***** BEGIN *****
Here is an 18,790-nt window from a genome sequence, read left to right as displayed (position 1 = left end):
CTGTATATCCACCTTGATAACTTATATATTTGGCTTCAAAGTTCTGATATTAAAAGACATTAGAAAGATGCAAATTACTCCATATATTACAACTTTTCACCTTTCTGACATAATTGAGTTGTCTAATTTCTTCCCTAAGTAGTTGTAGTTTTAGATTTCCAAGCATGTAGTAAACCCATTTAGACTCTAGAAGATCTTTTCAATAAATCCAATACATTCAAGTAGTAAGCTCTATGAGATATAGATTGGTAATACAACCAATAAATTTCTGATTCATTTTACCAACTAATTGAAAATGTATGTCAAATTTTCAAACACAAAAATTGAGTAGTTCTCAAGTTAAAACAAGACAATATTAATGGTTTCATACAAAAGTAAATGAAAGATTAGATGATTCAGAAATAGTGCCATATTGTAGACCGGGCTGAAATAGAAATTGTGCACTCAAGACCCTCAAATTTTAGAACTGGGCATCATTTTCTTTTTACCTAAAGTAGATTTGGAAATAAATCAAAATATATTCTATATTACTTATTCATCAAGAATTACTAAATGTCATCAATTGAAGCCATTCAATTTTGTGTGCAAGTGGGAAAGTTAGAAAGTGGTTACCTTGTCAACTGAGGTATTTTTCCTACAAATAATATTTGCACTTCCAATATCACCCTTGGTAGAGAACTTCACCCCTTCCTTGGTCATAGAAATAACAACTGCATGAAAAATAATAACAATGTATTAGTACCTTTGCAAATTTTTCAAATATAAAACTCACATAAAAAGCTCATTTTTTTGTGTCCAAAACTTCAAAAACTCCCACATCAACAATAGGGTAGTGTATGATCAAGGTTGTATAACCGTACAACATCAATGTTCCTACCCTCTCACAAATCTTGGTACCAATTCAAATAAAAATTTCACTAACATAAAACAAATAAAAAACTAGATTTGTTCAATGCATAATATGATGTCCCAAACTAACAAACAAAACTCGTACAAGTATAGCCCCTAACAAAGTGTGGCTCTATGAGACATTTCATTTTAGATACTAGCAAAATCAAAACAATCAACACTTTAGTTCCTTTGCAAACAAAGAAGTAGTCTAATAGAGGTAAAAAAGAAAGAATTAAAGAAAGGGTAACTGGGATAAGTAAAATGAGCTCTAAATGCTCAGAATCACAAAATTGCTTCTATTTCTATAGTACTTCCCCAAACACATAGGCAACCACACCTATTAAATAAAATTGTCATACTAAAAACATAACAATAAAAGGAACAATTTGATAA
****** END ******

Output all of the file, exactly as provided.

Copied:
Here is an 18,790-nt window from a genome sequence, read left to right as displayed (position 1 = left end):
CTGTATATCCACCTTGATAACTTATATATTTGGCTTCAAAGTTCTGATATTAAAAGACATTAGAAAGATGCAAATTACTCCATATATTACAACTTTTCACCTTTCTGACATAATTGAGTTGTCTAATTTCTTCCCTAAGTAGTTGTAGTTTTAGATTTCCAAGCATGTAGTAAACCCATTTAGACTCTAGAAGATCTTTTCAATAAATCCAATACATTCAAGTAGTAAGCTCTATGAGATATAGATTGGTAATACAACCAATAAATTTCTGATTCATTTTACCAACTAATTGAAAATGTATGTCAAATTTTCAAACACAAAAATTGAGTAGTTCTCAAGTTAAAACAAGACAATATTAATGGTTTCATACAAAAGTAAATGAAAGATTAGATGATTCAGAAATAGTGCCATATTGTAGACCGGGCTGAAATAGAAATTGTGCACTCAAGACCCTCAAATTTTAGAACTGGGCATCATTTTCTTTTTACCTAAAGTAGATTTGGAAATAAATCAAAATATATTCTATATTACTTATTCATCAAGAATTACTAAATGTCATCAATTGAAGCCATTCAATTTTGTGTGCAAGTGGGAAAGTTAGAAAGTGGTTACCTTGTCAACTGAGGTATTTTTCCTACAAATAATATTTGCACTTCCAATATCACCCTTGGTAGAGAACTTCACCCCTTCCTTGGTCATAGAAATAACAACTGCATGAAAAATAATAACAATGTATTAGTACCTTTGCAAATTTTTCAAATATAAAACTCACATAAAAAGCTCATTTTTTTGTGTCCAAAACTTCAAAAACTCCCACATCAACAATAGGGTAGTGTATGATCAAGGTTGTATAACCGTACAACATCAATGTTCCTACCCTCTCACAAATCTTGGTACCAATTCAAATAAAAATTTCACTAACATAAAACAAATAAAAAACTAGATTTGTTCAATGCATAATATGATGTCCCAAACTAACAAACAAAACTCGTACAAGTATAGCCCCTAACAAAGTGTGGCTCTATGAGACATTTCATTTTAGATACTAGCAAAATCAAAACAATCAACACTTTAGTTCCTTTGCAAACAAAGAAGTAGTCTAATAGAGGTAAAAAAGAAAGAATTAAAGAAAGGGTAACTGGGATAAGTAAAATGAGCTCTAAATGCTCAGAATCACAAAATTGCTTCTATTTCTATAGTACTTCCCCAAACACATAGGCAACCACACCTATTAAATAAAATTGTCATACTAAAAACATAACAATAAAAGGAACAATTTGATAA